In a letter to the Admiralty on the start of a new phase of development, the Baird Company even offered to withhold details of the latest equipment from the public if the Admiralty so wished. This offer demonstrates the priority the TV pioneer put on military applications of his development, and, had it been taken up, might well have delayed the introduction of TV broadcasting by the BBC. But at this time TV pictures were still very poor and much more work was needed. So the Lords of the Admiralty wrote to their counterparts in the Air Ministry in February 1926 about how further research could be stimulated: 'A perfected scheme of television cannot fail to have important bearing on many military problems,' and, they concluded , the best strategy would be to 'allow commercial interests to speed television's development'. This suggests that they realised that the way forward was to encourage the start of broadcast TV, which would increase competition to produce better pictures.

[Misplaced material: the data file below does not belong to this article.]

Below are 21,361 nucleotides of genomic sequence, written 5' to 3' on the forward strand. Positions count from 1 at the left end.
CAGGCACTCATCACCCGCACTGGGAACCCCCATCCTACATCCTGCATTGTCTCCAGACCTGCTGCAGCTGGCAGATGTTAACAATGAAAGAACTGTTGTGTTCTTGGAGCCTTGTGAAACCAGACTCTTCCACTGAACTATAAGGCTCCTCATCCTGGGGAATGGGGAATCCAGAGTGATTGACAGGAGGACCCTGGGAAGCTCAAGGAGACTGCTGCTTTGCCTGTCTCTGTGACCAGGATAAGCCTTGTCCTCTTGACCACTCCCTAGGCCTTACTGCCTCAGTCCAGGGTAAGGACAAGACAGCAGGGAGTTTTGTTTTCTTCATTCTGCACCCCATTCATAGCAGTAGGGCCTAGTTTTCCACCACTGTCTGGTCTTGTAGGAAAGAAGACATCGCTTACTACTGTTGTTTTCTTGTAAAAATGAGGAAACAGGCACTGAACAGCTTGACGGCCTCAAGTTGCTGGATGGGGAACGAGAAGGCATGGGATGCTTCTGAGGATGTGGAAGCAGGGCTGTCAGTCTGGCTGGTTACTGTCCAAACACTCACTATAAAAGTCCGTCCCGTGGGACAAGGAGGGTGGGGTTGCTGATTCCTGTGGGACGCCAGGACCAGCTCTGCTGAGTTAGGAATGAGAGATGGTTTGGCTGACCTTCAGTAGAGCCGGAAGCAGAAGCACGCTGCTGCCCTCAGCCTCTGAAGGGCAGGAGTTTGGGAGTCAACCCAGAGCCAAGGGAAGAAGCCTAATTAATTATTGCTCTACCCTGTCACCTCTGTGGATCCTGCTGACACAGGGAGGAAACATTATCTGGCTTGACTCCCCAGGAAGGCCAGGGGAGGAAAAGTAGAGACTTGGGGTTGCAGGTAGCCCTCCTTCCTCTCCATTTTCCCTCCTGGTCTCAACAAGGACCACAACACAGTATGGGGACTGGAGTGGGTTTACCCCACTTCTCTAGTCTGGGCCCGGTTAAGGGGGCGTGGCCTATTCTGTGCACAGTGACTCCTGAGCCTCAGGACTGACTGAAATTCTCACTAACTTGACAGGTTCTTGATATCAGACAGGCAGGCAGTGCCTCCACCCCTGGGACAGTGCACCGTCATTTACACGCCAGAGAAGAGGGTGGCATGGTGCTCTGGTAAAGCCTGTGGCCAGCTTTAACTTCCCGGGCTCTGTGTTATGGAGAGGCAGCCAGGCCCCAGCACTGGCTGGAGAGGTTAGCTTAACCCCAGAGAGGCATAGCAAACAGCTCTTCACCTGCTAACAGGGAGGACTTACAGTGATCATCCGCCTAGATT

The first transmissions by Baird over BBC transmitters occurred later that year, but were very unofficial and initiated a long wrangle over whether the BBC should broadcast what were still very crude pictures without entertainment value. There has been much speculation in the past about what finally persuaded the BBC to allow Baird to broadcast nightly low-definition programmes from January 1929. Reith, on the advice of BBC engineers , was against starting TV until the pictures were of better quality, but there was much behind-the-scenes manoeuvring by the government, which until now has been hard to explain. These documents showing the military interest in TV may account for the pressure brought to bear on the BBC. It is also quite likely that military cash was crucial in allowing Baird to carry on with his own research at a time when he had not yet got any serious back­ers.